fields for entry of patient reported symptoms of chronic heart disease;
wherein for sessions subsequent to an initial session, the display is presented in a form containing values of patient data and patient reported symptoms of a prior session;
record cardiac parameters for substantially the entirety of each treatment session;
present a second display comprising one or more trace data fields and present an ECG trace generated from the ECG data, a blood pressure trace generated from the blood pressure data, and an inflation/deflation data trace corresponding to the control systems operation of the inflation system in the trace data fields;
presenting substantially continuous ECG data, blood pressure data, and inflation/deflation data corresponding to entirety of treatment session in the trace data fields in the second display.
14. The system of claim 13 wherein:
the control system is further programmed to display substantially continuous ECG data, blood pressure data, and inflation/deflation data corresponding to entirety of treatment session in the second display in multiple display pages, with each display page displaying portion of the single record.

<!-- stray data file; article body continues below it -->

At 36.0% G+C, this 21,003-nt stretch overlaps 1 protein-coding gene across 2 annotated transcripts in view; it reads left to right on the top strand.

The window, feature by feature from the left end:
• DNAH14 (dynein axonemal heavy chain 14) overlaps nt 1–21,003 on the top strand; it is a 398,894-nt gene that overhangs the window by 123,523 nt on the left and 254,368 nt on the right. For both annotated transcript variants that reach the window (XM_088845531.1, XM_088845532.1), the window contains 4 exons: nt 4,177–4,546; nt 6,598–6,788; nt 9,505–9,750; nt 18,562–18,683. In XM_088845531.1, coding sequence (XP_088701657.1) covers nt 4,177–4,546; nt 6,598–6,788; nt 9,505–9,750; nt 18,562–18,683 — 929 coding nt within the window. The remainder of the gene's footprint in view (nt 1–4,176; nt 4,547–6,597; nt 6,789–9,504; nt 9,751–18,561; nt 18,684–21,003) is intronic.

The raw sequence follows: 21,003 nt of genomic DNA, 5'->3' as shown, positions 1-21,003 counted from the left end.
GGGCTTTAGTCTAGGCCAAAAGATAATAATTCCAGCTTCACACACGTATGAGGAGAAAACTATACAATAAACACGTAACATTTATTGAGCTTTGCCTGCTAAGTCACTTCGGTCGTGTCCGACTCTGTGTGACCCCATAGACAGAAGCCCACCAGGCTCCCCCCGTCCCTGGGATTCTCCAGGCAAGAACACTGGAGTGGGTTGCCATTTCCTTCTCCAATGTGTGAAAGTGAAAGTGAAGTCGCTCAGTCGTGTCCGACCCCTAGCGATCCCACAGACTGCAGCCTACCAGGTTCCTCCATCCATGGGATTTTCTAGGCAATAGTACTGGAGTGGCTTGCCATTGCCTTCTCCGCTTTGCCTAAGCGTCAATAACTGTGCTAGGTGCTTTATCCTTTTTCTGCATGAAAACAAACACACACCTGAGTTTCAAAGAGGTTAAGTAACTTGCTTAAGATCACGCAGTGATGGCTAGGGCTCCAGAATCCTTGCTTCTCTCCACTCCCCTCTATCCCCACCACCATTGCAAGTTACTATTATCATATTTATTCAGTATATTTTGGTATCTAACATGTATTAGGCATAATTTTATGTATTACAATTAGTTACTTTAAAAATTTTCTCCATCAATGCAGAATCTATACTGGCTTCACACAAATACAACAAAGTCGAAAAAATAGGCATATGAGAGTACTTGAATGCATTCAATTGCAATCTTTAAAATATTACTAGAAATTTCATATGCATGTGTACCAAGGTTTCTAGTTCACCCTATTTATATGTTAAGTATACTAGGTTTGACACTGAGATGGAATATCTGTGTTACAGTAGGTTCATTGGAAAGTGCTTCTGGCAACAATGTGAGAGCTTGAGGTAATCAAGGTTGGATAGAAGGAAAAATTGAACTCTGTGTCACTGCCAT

15. The system of claim 13 wherein:
the control system is further programmed to calculate a utilization percentage corresponding to the percentage of available compression time during which the system inflates the bladders and present the utilization percentage within the first display.
16. The system of claim 14 wherein:
the control system is further programmed to calculate a utilization percentage corresponding to the percentage of available compression time during which the system inflates the bladders and present the utilization percentage within the second display.
17. The system of claim 13, 14, 15 or 16 wherein the control system is further programmed to display a cursor in relationship to the trace data field and interpret operator manipulation of the cursor as input as to desired small time periods represented within the trace data field, and thereafter present a third display comprising an enlarged trace data field covering a time period consisting of the desired small time period.
18. The system of claim 13, 14, 15 or 16 wherein the control system is further programmed to present a plurality of cursors in logical proximity to the blood pressure trace, and interpret operator manipulation of the cursors as input as to operator determined systolic blood pressure, augmented diastolic blood pressure, and baseline blood pressure, and thereafter compute an augmentation ratio and display the augmentation ratio.
19. The system of claim 17 wherein the control system is further programmed to present a plurality of cursors in logical proximity to the blood pressure trace, and interpret operator manipulation of the cursors as input as to operator determined systolic blood pressure, augmented diastolic blood pressure, and baseline blood pressure, and thereafter compute an augmentation ratio and display the augmentation ratio with the third display.